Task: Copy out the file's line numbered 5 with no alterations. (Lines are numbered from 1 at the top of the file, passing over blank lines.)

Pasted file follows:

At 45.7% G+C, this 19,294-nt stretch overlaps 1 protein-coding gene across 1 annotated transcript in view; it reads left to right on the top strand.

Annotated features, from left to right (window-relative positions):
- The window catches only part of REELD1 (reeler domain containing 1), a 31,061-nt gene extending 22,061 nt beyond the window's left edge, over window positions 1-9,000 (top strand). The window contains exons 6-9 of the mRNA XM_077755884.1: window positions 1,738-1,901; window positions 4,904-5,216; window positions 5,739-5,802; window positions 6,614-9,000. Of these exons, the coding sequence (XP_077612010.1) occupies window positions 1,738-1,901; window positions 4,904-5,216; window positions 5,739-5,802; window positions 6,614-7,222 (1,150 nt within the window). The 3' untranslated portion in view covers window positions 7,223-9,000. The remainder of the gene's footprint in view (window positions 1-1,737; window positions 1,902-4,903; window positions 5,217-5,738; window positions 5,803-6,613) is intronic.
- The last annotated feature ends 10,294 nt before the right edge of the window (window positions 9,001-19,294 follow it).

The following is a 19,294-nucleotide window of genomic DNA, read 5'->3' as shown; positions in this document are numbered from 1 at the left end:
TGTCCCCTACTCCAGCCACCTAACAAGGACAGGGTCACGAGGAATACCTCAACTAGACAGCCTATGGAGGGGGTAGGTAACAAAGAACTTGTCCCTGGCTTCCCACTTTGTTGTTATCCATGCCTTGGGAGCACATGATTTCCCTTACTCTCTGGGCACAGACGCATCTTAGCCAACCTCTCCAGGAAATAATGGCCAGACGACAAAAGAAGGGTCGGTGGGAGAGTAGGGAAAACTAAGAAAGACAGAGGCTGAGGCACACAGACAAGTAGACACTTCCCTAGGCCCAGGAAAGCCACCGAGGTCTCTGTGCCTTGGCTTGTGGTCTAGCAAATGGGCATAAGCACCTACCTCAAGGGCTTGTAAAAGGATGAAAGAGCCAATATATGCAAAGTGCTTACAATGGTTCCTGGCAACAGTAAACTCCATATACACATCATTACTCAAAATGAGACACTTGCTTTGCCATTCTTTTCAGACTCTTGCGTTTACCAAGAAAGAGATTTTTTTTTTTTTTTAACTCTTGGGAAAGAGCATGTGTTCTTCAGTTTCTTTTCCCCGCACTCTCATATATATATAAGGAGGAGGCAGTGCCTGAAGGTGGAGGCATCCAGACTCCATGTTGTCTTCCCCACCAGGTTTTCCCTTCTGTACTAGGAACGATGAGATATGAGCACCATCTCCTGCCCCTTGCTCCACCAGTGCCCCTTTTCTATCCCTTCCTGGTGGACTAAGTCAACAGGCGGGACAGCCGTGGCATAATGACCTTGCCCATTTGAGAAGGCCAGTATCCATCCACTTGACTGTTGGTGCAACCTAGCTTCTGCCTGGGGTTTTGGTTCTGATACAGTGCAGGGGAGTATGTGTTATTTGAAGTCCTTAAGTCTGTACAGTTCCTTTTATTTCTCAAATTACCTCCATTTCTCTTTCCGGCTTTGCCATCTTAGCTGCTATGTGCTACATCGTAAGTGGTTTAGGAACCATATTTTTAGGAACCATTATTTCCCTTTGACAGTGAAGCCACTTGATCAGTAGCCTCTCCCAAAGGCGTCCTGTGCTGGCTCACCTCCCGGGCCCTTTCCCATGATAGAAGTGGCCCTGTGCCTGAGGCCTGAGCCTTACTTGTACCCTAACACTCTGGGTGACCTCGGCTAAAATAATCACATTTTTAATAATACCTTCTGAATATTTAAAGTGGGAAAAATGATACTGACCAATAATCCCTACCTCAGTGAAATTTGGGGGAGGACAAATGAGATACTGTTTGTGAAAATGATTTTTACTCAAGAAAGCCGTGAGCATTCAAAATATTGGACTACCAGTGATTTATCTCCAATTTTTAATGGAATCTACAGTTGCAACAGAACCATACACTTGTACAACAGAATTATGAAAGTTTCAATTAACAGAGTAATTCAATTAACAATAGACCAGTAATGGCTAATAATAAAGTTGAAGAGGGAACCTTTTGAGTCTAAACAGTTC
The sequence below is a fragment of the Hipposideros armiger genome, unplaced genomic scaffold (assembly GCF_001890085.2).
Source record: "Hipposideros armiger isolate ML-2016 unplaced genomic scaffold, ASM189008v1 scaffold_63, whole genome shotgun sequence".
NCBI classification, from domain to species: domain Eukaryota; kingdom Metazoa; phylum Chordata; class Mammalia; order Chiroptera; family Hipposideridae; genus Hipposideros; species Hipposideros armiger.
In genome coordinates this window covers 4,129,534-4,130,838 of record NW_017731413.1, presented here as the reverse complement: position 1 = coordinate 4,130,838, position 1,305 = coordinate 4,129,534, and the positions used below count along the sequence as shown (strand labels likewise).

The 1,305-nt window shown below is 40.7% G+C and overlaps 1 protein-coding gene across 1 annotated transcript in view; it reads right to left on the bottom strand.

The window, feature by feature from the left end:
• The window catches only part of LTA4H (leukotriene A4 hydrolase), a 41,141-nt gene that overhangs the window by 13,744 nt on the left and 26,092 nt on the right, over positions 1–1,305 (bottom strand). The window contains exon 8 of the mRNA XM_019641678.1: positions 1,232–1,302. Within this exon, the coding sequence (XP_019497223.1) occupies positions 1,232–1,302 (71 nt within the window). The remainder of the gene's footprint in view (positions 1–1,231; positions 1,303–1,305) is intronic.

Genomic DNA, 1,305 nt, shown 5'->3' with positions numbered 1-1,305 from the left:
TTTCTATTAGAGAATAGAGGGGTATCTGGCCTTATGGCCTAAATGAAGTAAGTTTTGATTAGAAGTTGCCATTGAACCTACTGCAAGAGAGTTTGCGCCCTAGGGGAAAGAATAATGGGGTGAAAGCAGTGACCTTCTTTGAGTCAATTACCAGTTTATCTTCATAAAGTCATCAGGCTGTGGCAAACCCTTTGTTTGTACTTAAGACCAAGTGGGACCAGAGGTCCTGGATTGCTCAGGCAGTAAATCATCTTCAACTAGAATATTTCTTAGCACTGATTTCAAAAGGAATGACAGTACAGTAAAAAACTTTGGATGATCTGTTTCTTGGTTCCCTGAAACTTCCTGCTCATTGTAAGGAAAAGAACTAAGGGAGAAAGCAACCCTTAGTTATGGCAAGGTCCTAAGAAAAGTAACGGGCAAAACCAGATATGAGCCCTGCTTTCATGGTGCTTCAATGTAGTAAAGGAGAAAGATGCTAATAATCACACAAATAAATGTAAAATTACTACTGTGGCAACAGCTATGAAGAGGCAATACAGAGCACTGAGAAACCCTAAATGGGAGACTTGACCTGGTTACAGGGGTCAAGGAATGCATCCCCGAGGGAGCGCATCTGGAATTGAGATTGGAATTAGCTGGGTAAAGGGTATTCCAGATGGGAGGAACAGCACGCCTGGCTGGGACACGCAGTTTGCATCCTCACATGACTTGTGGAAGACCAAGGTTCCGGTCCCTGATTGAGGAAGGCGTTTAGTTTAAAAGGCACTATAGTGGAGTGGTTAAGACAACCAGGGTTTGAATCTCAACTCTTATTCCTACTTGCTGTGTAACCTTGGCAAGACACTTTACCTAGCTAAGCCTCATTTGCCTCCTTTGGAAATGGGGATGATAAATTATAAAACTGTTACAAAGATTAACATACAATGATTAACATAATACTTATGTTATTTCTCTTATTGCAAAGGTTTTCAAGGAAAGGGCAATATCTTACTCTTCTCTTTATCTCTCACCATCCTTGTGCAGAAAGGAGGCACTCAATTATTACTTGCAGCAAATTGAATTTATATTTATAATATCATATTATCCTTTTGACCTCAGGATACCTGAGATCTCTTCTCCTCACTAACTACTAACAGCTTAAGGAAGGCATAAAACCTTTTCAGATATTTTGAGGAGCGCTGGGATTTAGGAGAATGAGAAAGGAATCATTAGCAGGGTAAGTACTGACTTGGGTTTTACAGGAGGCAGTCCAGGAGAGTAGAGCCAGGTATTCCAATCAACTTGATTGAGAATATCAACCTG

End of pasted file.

The following is a 19,294-nucleotide window of genomic DNA, read 5'->3' as shown; positions in this document are numbered from 1 at the left end: